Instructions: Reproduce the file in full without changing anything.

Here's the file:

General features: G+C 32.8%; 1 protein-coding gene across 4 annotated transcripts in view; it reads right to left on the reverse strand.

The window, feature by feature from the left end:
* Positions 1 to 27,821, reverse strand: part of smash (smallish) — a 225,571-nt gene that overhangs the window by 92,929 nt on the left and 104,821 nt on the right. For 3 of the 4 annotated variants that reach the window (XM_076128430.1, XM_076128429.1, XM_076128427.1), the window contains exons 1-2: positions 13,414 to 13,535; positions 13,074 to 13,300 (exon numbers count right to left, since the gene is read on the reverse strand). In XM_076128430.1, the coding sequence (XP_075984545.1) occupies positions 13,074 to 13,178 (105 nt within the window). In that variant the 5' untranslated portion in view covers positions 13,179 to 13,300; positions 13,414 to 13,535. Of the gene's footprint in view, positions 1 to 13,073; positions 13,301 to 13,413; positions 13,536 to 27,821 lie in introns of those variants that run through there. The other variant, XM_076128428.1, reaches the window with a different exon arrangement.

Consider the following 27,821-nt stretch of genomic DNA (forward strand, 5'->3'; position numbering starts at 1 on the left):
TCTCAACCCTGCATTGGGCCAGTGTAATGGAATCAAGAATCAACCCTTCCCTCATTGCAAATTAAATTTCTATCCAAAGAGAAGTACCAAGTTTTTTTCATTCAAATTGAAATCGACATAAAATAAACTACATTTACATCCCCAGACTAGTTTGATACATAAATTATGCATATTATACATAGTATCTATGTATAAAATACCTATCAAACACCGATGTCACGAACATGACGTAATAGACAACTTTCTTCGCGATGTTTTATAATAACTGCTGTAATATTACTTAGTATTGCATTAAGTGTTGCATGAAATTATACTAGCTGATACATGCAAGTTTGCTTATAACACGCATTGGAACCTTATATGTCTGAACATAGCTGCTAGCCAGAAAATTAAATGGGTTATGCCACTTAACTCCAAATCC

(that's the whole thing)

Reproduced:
General features: G+C 32.8%; 1 protein-coding gene across 4 annotated transcripts in view; it reads right to left on the reverse strand.

The window, feature by feature from the left end:
* Positions 1 to 27,821, reverse strand: part of smash (smallish) — a 225,571-nt gene that overhangs the window by 92,929 nt on the left and 104,821 nt on the right. For 3 of the 4 annotated variants that reach the window (XM_076128430.1, XM_076128429.1, XM_076128427.1), the window contains exons 1-2: positions 13,414 to 13,535; positions 13,074 to 13,300 (exon numbers count right to left, since the gene is read on the reverse strand). In XM_076128430.1, the coding sequence (XP_075984545.1) occupies positions 13,074 to 13,178 (105 nt within the window). In that variant the 5' untranslated portion in view covers positions 13,179 to 13,300; positions 13,414 to 13,535. Of the gene's footprint in view, positions 1 to 13,073; positions 13,301 to 13,413; positions 13,536 to 27,821 lie in introns of those variants that run through there. The other variant, XM_076128428.1, reaches the window with a different exon arrangement.

Consider the following 27,821-nt stretch of genomic DNA (forward strand, 5'->3'; position numbering starts at 1 on the left):
TCTCAACCCTGCATTGGGCCAGTGTAATGGAATCAAGAATCAACCCTTCCCTCATTGCAAATTAAATTTCTATCCAAAGAGAAGTACCAAGTTTTTTTCATTCAAATTGAAATCGACATAAAATAAACTACATTTACATCCCCAGACTAGTTTGATACATAAATTATGCATATTATACATAGTATCTATGTATAAAATACCTATCAAACACCGATGTCACGAACATGACGTAATAGACAACTTTCTTCGCGATGTTTTATAATAACTGCTGTAATATTACTTAGTATTGCATTAAGTGTTGCATGAAATTATACTAGCTGATACATGCAAGTTTGCTTATAACACGCATTGGAACCTTATATGTCTGAACATAGCTGCTAGCCAGAAAATTAAATGGGTTATGCCACTTAACTCCAAATCC